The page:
Reptiles living in captivity, especially those that require UVB light to assimilate calcium, need vitamin D3. Similarly, since most farm-raised feeder insects may not be as nutritious as those in the wild, these pets may end up with calcium and multivitamin deficiencies.
Therefore, it is paramount to provide them with multivitamins, including vitamin D3, calcium, probiotics, and other supplements optimum growth, development, and maintenance.
Why do beardies need supplements?
While in the wild, bearded dragons exercise as they roam around looking for food, enjoy varied diets, plenty of sunlight, and heat in their desert-like natural habitat.
Their skin can make sufficient vitamin D3 (cholecalciferol) using the sun’s UVB rays, and they get calcium from food, small vertebrate bones, snail shells, chalky rock dust, and so on.
On the other hand, beardies living in captivity need proper housing (tank, vivarium or terrarium), UVB light, heat source, water, and food. Some of their typical foods are veggies, feeder insects as well as safe fruit treats and safe plants, flowers and herbs. You can also give them commercial diets.
Since artificial UVB isn’t as effective as the sun, these pets are picky eaters, and most farm-raised live foods such as crickets, mealworms, cockroaches, waxworms, silkworms, super worms are low in calcium, these pets are bound to lack suffer from calcium and cholecalciferol deficiencies. Therefore, this reality making their supplementation is inevitable.
However, if you rely on more than 50% bearded dragon commercial diets including pellets, live or dried feeder insects, and so on, do not supplement any multivitamin or calcium these diets will meet your pet’s nutritional needs (Stahl Donoghue 2010).
1. Why is vitamin D3 and calcium are vital
Bearded dragons require both calcium and cholecalciferol for proper skeletal growth, optimum health. A deficiency in this fat-soluble vitamin will result in calcium deficiency since it is vital in the intestinal absorption and utilization of calcium and phosphorus.
Remember, calcium is essential in bone formation and maintenance, metabolism, and muscle function. Low blood calcium or hypocalcemia in these reptiles will cause lethargy and muscle twitches before the metabolic bone diseases (MBD) develop. MBD develops when bone calcium resorption occurs.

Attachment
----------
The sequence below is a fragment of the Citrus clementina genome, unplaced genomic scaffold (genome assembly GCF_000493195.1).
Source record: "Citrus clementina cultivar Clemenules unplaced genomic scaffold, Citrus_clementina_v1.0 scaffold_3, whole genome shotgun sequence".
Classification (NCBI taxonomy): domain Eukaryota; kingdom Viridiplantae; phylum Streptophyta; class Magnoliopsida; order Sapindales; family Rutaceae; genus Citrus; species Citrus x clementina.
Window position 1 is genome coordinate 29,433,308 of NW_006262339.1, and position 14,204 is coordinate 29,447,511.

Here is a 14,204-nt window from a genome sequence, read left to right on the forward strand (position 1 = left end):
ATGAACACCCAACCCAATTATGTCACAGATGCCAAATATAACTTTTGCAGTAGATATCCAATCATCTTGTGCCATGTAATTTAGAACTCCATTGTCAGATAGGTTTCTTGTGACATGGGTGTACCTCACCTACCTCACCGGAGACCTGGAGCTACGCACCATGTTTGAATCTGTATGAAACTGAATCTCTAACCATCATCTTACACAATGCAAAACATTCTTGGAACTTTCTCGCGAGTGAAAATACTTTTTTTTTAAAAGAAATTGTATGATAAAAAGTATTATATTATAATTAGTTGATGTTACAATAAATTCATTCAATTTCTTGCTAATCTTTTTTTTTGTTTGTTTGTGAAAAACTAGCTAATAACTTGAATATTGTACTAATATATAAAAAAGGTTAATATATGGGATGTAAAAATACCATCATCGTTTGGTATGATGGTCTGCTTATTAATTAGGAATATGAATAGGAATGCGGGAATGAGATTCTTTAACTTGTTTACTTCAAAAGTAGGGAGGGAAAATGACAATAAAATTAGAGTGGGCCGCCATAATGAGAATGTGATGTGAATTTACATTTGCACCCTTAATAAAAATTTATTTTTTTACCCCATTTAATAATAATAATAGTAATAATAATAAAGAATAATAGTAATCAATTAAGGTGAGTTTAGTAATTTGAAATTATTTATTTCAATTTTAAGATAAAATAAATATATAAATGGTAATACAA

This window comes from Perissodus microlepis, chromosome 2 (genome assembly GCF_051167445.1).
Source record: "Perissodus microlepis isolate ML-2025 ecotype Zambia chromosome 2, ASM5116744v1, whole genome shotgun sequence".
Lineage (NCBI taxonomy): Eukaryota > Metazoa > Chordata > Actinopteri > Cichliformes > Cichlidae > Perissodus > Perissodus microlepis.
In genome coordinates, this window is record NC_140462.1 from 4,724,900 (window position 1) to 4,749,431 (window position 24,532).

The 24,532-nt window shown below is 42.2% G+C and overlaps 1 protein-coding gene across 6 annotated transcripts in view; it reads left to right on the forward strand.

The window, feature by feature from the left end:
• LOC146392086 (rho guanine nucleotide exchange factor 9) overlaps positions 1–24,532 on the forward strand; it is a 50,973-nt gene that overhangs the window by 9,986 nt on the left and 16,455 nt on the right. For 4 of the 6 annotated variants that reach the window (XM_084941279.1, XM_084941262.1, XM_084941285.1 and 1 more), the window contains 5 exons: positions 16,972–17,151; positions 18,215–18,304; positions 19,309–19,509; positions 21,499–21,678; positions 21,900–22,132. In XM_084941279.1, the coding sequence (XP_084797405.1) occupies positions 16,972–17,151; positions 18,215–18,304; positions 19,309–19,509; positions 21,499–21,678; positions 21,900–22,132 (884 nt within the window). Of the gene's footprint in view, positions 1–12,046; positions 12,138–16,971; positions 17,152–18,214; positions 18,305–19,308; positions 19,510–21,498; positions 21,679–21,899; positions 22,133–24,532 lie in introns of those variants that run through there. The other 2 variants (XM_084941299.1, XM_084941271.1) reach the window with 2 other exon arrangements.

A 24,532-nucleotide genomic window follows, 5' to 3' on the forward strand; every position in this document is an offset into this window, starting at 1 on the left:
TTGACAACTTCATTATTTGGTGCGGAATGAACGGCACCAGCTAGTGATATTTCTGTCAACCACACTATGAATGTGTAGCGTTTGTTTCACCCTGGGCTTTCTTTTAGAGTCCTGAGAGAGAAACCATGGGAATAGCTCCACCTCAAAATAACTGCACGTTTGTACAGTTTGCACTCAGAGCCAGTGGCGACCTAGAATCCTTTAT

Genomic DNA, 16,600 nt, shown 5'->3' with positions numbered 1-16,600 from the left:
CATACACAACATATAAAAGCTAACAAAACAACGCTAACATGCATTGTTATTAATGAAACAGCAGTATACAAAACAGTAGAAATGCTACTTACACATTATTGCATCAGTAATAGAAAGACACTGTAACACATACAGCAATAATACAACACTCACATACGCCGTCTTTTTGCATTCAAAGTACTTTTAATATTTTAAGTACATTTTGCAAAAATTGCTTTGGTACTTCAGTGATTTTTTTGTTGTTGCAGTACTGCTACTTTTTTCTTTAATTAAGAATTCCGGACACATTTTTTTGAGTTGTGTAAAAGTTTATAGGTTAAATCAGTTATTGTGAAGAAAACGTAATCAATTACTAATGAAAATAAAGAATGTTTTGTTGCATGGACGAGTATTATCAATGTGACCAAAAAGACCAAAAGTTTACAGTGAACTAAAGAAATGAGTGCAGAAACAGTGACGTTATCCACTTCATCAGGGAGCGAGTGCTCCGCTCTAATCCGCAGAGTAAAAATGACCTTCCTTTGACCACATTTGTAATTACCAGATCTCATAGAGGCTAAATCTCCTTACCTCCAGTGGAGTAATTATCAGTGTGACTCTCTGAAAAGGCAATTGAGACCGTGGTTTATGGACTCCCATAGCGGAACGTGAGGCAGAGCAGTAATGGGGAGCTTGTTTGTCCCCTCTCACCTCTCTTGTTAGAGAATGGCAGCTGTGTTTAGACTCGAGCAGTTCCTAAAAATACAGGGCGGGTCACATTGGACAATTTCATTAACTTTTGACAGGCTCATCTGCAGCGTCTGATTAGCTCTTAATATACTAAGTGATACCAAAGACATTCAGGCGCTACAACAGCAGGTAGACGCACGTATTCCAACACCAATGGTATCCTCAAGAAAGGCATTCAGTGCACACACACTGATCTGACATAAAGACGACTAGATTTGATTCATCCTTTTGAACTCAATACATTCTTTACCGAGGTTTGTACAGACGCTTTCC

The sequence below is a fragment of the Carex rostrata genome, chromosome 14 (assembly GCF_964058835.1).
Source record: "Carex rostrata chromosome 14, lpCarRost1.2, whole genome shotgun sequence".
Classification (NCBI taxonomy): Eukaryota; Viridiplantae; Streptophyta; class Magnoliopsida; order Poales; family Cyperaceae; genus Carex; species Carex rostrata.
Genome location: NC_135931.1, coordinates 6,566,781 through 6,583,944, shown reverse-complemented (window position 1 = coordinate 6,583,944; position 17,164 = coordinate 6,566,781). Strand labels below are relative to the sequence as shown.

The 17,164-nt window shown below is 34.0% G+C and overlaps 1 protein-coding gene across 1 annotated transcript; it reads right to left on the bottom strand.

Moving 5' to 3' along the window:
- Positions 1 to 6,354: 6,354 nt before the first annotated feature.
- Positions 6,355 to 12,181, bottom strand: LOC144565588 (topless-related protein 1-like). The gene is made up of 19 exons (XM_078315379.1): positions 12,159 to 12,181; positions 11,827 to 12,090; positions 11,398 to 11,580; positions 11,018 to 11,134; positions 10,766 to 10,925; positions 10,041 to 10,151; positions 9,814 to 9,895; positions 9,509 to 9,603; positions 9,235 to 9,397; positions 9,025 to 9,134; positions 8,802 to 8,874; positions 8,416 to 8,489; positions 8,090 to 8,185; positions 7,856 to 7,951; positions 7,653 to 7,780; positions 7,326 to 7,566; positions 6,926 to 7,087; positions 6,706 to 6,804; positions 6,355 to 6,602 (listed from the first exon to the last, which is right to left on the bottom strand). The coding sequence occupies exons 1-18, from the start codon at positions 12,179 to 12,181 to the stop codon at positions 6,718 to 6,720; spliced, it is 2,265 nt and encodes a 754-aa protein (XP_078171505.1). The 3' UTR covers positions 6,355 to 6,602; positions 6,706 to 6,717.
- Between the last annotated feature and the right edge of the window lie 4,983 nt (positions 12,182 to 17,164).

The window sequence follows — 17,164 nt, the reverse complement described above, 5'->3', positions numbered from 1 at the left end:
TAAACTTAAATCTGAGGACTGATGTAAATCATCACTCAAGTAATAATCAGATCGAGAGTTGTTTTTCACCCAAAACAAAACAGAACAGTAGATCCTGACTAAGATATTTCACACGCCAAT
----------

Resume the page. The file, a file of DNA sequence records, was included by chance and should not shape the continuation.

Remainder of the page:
As the BBC notes, the common symptoms of MBD “include muscle twitching, swollen legs, and fragile bones, which can eventually lead to permanent deformities in the limbs, jaw, spine or tail.”
Finally, according to Dr. Julia Whittington, an exotic veterinarian at the University of Illinois Veterinary Teaching Hospital in Urbana, “long-term calcium deficiency can also lead to secondary hormonal problems involving the parathyroid glands that help regulate calcium levels.”
2. UVB Rays and vitamin D3 (cholecalciferol)
Exposure to UVB light helps a bearded dragon’s skin to synthesis vitamin D, whose crucial active metabolite is D3 or cholecalciferol. Therefore, it means that these diurnal reptiles, they need UVB rays to synthesis cholecalciferol.
The sun is the natural source of UVB radiation. However, most since people keep most of their pet reptiles indoors, they have to use artificial UVB radiation sources, which include full spectrum compact fluorescent, mercury vapor lamps, incandescent lamps, hard-quartz fluorescent tube and so on.
As already mentioned, artificial UVBA sources are not very efficient, and they decline with time, a reason why you need a UVB meter to monitor the amount of UVB emission and replace them when it is below the required amounts. Alternatively, you can follow your vendor’s replacement advice.
Therefore, you need to supplement this vitamin since these pets cannot be able to synthesis enough. However, giving cholecalciferol alone without UVB light will not be sufficient. You also need a 10-12% UVB ray are covering three-quarters of your bearded dragon terrarium for a photoperiod of about 12-14 hours.
How much of cholecalciferol to supplement will depend on UVB rays availability. For instance, if they go to sunlight, you can reduce supplementation, or if they spend more than 12 hours on the sunshine, you do not need supplementation.